I'm trying to drill through a magnet.
I'm embedding it in a door and most drill bit hits I see are in this group
when I search google, so I'm trying here, please tell me a better group if
there is one.
I can't find a proper bit to do the job.
I tried a glass and tile bit, but the bit fell apart before I got 1/8"
Depends on what the magnets made of. Some are the cheapy elastomer
strip kind. They'd be very easy to drill, cut and mutilate. Others,
like alnico, are metallic so I'd try a regular 'ol twist drill. Some
magnets are ceramic. Those are very hard, like glass. Maybe too hard
to drill. And still others are sintered, but they're also quite hard.
I've not seen them cut.
However, the machinist guys would know more.
In your application, I'd make a pocket to fit the magent in and then
use an adhesive like gorilla glue or epoxy to stick it in place.
That's certainly easier than trying to drill and screw it in place.
This has to be one of the most helpful newsgroups I've ever seen.
That Lee Valley place has a few solutions for what I'm doing, so it looks
like I won't have to drill after all.
If you TRUELY have to drill a hole, it's possible, but not fun at all in
either a AlNiCo or rare earth magnet...doable, but not fun.
The biggest problem you'll have is that most woodworking machines won't go
slow enough to do a good job, but this will still work...assuming that you
have a drill press...
Get a piece of copper tubing that is the diamter of the hole you want and
some diamond powder or paste...if you get the powder, you'll also need some
olive oil. You'll also want some vaseline or other petrolium jelly.
Using a vise that will hold the magnet well and solid, center the drill
chuck over exactly where you want the hole in the magnet and build a damn
around the magnet with the jelly.
Mix a teaspoon or so of the diamond paste with some olive oil...needs to be
pretty think and stiff, about the consistancy of grease or maybe a little
softer...put about 1/3 to 1/2 of this mix on the top of the magnet.
Chuck up the copper tubing in the DP and set it at the lowest speed you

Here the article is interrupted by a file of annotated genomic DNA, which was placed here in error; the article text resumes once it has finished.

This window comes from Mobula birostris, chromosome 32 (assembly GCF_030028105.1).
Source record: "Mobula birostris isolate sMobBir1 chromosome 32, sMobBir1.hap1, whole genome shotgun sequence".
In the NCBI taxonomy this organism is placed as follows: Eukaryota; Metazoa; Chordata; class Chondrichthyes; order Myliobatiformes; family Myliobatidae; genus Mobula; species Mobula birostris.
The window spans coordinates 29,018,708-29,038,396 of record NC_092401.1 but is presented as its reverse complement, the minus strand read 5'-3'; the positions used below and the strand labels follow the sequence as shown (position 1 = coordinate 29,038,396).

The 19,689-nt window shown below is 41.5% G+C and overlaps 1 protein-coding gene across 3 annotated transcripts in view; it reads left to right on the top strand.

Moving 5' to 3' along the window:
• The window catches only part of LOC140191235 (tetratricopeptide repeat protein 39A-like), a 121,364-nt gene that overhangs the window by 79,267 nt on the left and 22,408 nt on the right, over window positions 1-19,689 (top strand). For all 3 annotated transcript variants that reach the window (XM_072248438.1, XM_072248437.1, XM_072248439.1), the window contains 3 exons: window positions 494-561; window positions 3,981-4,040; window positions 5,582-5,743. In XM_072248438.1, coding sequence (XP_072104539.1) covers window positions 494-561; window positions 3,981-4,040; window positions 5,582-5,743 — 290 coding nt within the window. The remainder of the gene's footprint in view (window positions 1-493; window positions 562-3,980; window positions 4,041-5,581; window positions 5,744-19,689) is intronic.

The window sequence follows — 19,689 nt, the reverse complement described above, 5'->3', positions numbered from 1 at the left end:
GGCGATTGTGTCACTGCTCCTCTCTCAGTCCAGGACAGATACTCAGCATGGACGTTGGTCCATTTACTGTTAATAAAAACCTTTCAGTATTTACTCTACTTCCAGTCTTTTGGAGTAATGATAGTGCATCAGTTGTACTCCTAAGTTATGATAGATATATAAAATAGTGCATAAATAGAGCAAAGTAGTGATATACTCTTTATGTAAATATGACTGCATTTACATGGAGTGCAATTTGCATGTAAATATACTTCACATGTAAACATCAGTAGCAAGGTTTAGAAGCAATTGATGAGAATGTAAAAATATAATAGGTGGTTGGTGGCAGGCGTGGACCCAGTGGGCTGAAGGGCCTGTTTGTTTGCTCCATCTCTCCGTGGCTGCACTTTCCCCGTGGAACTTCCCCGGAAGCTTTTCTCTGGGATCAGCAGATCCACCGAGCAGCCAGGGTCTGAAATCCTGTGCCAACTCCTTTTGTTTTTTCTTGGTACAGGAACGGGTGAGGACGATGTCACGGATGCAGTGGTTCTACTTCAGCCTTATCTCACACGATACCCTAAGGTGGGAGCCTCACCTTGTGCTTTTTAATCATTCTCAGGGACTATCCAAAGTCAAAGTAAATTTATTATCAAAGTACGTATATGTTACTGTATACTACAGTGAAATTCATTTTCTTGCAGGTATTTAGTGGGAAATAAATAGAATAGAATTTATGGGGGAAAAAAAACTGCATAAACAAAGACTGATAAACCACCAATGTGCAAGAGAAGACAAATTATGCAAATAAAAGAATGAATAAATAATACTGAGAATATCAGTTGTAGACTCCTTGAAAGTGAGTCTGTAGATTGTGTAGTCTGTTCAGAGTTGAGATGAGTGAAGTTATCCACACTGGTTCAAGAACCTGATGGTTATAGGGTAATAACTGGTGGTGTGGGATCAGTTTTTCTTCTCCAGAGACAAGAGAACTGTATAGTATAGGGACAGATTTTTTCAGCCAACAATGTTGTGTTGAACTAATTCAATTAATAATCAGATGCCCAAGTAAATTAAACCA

have. Turn on the spindle and SLOWLY and GENTLY pull the tubing into contact
with the magnet and pull for a moment...call it 2 seconds... and release.
Raise the tube and rearrange the paste to fully cover the magnet again. Do
this a couple of times...what you are doing is calling "charging"...basicly,
embedding the diamond grit into the copper and then the copper becomes your
Pull the tube into the magnet and it should start to cut a ring the size of
the tube...keep the area filled with the oil and occasionaly fill the groove
with more of the paste.
WARNING!!! This can be a messy operation!!!
It is sorta possible to drill an AlNiCo magent with a carbide drill, but it
will often fracture the magent and when it doesn't fracture, it can still
lose a lot of power due to the heat generated. Using the tubing method, the
heat is kept to a minimum. Sorry that I can't tell you how hard to pull or
anything like that...it's one of those things that I know what I know and
how to do it, but I can't describe it without showing it.
Any other questions, feel free to ask.
I agree with the posters who say to try glue,
but if you must drill it . . .
If the magnet is metal try a cobalt drill bit. Most good
hardware stores carry them. My local Ace does.
If the magnet is ceramic go to http://www.baddogtools.com /
and click on Drill Bits. I've seen these demonstrated and they
will go thru extremely hard metal files, ceramic, glass, rock,
and cement. I've never tried them personally but think they
should work for you.
Be aware that you will weaken any magnet by removing
material from it. You can also weaken a magnet by heating
it, so when drilling be sure you keep it cool by flooding it
with water or other coolant.
You are in for a rough time, instead of drilling get a magnet with the hole
already in it. You can buy these at most hobby type stores or order from a
company such as Lee Valley or Highland hardware. Cost will be less then
special bits and it will not lose power. Since you are embedding it in a
door what I would do is drill my hole in the door to the proper size and use
epoxy (5 min works ok for wood or metal slower epoxy works a little better)
to hold it in place. I attach magnets to the surface of wood quite often
this way and have no problems, in a hole it would work even better. Mix the
epoxy on paper and rub the magnet in it, then place in door, clean up waste
epoxy before it fully hardens. Should be good for a few years.
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